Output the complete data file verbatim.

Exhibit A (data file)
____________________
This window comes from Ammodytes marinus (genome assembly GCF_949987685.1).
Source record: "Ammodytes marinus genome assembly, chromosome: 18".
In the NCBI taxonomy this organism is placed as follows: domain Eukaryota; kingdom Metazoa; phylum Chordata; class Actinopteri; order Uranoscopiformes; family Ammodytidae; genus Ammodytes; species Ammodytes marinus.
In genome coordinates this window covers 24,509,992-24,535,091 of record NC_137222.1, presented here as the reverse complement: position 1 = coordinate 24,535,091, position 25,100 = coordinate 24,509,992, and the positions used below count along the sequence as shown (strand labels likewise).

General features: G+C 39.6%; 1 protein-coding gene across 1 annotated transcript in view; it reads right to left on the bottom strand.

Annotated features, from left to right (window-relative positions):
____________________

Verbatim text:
This window comes from Ammodytes marinus (genome assembly GCF_949987685.1).
Source record: "Ammodytes marinus genome assembly, chromosome: 18".
In the NCBI taxonomy this organism is placed as follows: domain Eukaryota; kingdom Metazoa; phylum Chordata; class Actinopteri; order Uranoscopiformes; family Ammodytidae; genus Ammodytes; species Ammodytes marinus.
In genome coordinates this window covers 24,509,992-24,535,091 of record NC_137222.1, presented here as the reverse complement: position 1 = coordinate 24,535,091, position 25,100 = coordinate 24,509,992, and the positions used below count along the sequence as shown (strand labels likewise).

General features: G+C 39.6%; 1 protein-coding gene across 1 annotated transcript in view; it reads right to left on the bottom strand.

Annotated features, from left to right (window-relative positions):